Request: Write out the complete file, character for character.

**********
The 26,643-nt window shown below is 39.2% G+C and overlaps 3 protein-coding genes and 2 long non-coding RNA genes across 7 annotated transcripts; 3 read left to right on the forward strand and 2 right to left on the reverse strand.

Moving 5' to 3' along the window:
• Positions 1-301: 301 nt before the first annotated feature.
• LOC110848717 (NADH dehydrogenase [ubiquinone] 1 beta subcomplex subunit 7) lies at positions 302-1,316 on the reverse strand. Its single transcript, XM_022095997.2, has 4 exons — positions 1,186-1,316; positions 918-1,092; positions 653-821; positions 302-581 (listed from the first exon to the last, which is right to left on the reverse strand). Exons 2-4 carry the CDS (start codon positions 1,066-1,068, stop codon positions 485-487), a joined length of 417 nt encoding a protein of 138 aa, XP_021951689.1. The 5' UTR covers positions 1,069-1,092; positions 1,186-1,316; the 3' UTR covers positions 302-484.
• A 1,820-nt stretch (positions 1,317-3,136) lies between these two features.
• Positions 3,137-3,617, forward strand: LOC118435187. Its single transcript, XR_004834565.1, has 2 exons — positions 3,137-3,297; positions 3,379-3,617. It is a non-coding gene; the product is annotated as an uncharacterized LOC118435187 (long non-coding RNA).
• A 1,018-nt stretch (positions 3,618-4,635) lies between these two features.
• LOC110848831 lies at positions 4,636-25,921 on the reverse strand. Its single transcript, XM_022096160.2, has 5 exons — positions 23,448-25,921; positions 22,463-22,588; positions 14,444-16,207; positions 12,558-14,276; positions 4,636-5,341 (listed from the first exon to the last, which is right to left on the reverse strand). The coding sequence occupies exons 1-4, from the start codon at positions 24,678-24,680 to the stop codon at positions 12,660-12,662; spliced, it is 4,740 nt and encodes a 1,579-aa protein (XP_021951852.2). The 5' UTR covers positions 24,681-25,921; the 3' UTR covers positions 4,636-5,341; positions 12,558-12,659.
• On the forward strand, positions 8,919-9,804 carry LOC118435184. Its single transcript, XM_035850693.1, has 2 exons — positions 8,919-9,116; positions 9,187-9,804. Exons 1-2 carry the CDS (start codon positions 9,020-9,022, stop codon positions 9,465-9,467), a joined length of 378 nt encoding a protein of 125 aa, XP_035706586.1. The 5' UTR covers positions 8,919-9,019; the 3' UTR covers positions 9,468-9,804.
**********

The 26,643-nt window shown below is 39.2% G+C and overlaps 3 protein-coding genes and 2 long non-coding RNA genes across 7 annotated transcripts; 3 read left to right on the forward strand and 2 right to left on the reverse strand.

Moving 5' to 3' along the window:
• Positions 1-301: 301 nt before the first annotated feature.
• LOC110848717 (NADH dehydrogenase [ubiquinone] 1 beta subcomplex subunit 7) lies at positions 302-1,316 on the reverse strand. Its single transcript, XM_022095997.2, has 4 exons — positions 1,186-1,316; positions 918-1,092; positions 653-821; positions 302-581 (listed from the first exon to the last, which is right to left on the reverse strand). Exons 2-4 carry the CDS (start codon positions 1,066-1,068, stop codon positions 485-487), a joined length of 417 nt encoding a protein of 138 aa, XP_021951689.1. The 5' UTR covers positions 1,069-1,092; positions 1,186-1,316; the 3' UTR covers positions 302-484.
• A 1,820-nt stretch (positions 1,317-3,136) lies between these two features.
• Positions 3,137-3,617, forward strand: LOC118435187. Its single transcript, XR_004834565.1, has 2 exons — positions 3,137-3,297; positions 3,379-3,617. It is a non-coding gene; the product is annotated as an uncharacterized LOC118435187 (long non-coding RNA).
• A 1,018-nt stretch (positions 3,618-4,635) lies between these two features.
• LOC110848831 lies at positions 4,636-25,921 on the reverse strand. Its single transcript, XM_022096160.2, has 5 exons — positions 23,448-25,921; positions 22,463-22,588; positions 14,444-16,207; positions 12,558-14,276; positions 4,636-5,341 (listed from the first exon to the last, which is right to left on the reverse strand). The coding sequence occupies exons 1-4, from the start codon at positions 24,678-24,680 to the stop codon at positions 12,660-12,662; spliced, it is 4,740 nt and encodes a 1,579-aa protein (XP_021951852.2). The 5' UTR covers positions 24,681-25,921; the 3' UTR covers positions 4,636-5,341; positions 12,558-12,659.
• On the forward strand, positions 8,919-9,804 carry LOC118435184. Its single transcript, XM_035850693.1, has 2 exons — positions 8,919-9,116; positions 9,187-9,804. Exons 1-2 carry the CDS (start codon positions 9,020-9,022, stop codon positions 9,465-9,467), a joined length of 378 nt encoding a protein of 125 aa, XP_035706586.1. The 5' UTR covers positions 8,919-9,019; the 3' UTR covers positions 9,468-9,804.